Trump rails against whistleblower, 'spy' within administration

President TrumpDonald John TrumpSenate gears up for battle over witnesses in impeachment trial Vulnerable Democrats tout legislative wins, not impeachment Trump appears to set personal record for tweets in a day MORE on Wednesday said the country should find out the identity of the person who provided information to a whistleblower who raised concerns about his phone call with the Ukrainian president.

Trump railed against the whistleblower during an Oval Office meeting with the president of Finland, telling reporters that the individual portrayed his July 25 call with Ukrainian President Volodymyr Zelensky in a "vicious" way.

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"In other words, he either got it totally wrong, made it up, or the person giving the information to the whistleblower was dishonest," Trump said. "And this country has to find out who that person was, because that person's a spy, in my opinion."

Trump's attacks on the whistleblower come as members of both political parties have voiced support for upholding legal protections for the individual.

"I think a whistleblower should be protected if the whistleblower is legitimate," Trump said when asked about those comments from lawmakers.

Trump has gone on the offensive against the whistleblower, who anonymously filed a complaint with the intelligence community inspector general in August after they were concerned by Trump's conduct on a July 25 call with the Ukrainian president.

The whistleblower complaint, which was made public last week, matches with a rough White House transcript of the call. It alleges that Trump urged the Ukrainian president to look into Democratic presidential candidate Joe BidenJoe BidenSenate gears up for battle over witnesses in impeachment trial Conservative group hits White House with billboard ads: 'What is Trump hiding?' Democrat representing Pennsylvania district Trump carried plans to vote to impeach  MORE and that the White House sought to contain access to the contents of the call.

The complaint was based on firsthand information and information from other sources, the inspector general of the intelligence committee said this week.

During a conversation with U.S. diplomats last week, Trump reportedly suggested that those behind the whistleblower complaint should face severe punishment like spies did decades ago.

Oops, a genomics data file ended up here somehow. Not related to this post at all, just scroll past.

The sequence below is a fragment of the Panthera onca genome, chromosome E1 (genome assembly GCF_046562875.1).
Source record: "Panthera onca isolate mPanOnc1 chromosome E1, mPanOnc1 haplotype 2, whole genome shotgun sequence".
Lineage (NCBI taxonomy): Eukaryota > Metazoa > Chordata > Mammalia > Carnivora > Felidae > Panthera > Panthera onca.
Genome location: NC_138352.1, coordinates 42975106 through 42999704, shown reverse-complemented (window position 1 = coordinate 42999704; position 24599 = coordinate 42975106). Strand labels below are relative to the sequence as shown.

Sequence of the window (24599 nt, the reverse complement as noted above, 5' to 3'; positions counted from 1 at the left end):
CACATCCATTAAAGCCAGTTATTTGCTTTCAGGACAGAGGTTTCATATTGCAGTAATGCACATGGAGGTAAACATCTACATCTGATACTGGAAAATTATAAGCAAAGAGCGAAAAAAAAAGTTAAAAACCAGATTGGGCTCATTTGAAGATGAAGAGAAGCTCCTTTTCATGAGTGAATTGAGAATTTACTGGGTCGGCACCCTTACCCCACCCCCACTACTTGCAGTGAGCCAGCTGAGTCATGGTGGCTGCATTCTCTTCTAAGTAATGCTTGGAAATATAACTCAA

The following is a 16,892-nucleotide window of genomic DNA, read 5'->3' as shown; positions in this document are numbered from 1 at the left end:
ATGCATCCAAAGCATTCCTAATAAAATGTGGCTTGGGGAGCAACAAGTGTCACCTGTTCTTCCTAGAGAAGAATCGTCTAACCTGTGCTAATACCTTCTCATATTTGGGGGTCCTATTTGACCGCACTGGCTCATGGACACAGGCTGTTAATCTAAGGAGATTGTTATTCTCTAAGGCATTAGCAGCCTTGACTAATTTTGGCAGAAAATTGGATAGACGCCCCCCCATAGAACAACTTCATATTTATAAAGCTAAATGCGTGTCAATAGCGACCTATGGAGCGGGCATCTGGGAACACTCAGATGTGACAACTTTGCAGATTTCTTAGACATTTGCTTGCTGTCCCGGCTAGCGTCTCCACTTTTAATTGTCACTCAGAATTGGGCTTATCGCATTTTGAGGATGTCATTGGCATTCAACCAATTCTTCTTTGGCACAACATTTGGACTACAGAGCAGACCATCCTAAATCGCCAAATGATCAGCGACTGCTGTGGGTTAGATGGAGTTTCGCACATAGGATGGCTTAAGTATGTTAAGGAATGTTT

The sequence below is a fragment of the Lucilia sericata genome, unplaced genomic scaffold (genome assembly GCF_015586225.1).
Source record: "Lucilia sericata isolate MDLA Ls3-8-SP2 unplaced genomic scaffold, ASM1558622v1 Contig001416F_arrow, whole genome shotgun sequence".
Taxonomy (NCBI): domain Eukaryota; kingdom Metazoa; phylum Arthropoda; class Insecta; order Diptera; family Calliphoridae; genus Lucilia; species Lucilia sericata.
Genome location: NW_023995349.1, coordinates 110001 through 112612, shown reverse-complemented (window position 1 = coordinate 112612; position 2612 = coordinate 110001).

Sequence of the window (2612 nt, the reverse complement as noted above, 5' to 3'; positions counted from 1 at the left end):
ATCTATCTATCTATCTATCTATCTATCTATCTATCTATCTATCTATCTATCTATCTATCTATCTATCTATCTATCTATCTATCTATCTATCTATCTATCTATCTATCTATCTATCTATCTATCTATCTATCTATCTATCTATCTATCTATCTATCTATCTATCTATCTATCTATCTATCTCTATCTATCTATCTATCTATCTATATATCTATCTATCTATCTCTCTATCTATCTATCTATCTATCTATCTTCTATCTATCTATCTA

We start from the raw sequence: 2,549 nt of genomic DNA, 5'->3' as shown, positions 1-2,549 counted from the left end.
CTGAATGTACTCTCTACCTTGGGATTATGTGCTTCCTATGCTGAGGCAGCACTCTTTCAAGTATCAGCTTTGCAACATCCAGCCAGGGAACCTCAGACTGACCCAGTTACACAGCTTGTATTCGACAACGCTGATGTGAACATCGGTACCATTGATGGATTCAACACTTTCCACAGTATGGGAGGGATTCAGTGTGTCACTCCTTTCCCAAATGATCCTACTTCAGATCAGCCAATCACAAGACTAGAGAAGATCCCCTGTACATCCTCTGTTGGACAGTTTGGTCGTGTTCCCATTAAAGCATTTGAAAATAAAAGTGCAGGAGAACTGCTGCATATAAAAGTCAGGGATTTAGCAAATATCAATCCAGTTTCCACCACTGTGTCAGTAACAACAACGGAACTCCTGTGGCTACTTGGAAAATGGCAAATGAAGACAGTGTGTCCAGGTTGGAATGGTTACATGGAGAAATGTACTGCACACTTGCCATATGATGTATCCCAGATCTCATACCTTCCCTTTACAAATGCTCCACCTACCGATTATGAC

Trump has blasted the whistleblower as a partisan and questioned their loyalty to the country. He has claimed he has a right to interview the individual, even though protections exist to keep a whistleblower's identity anonymous.

The Whistleblower Protection Act makes it a violation for federal agencies to threaten retaliation against individuals who come forward to raise concerns of wrongdoing within the government.

"No one should be making judgments or pronouncements without hearing from the whistleblower first and carefully following up on the facts," Sen. Chuck GrassleyCharles (Chuck) Ernest GrassleyThe Hill's Morning Report - Sponsored by AdvaMed - House panel expected to approve impeachment articles Thursday Horowitz did not find evidence Obama asked for probe of Trump Live coverage: DOJ inspector general testifies on Capitol Hill MORE (R-Iowa) said in a statement on Tuesday. "Uninformed speculation wielded by politicians or media commentators as a partisan weapon is counterproductive and doesn’t serve the country."

Rep. Paul MitchellPaul MitchellConservative group hits White House with billboard ads: 'What is Trump hiding?' Ed Markey, John Rutherford among victors at charity pumpkin-carving contest Trump says his Doral resort will no longer host G-7 after backlash MORE (R-Mich.), a member of House GOP leadership, said late Tuesday that the law protecting whistleblowers should be respected. 

House Intelligence Committee Chairman Adam SchiffAdam Bennett SchiffMcConnell, White House lawyer huddle on impeachment strategy House GOP lawmaker wants Senate to hold 'authentic' impeachment trial Live coverage: House panel debates articles of impeachment MORE (D-Calif.) said at a press conference Wednesday morning that Trump's attacks on the whistleblower amounted to an "incitement of violence."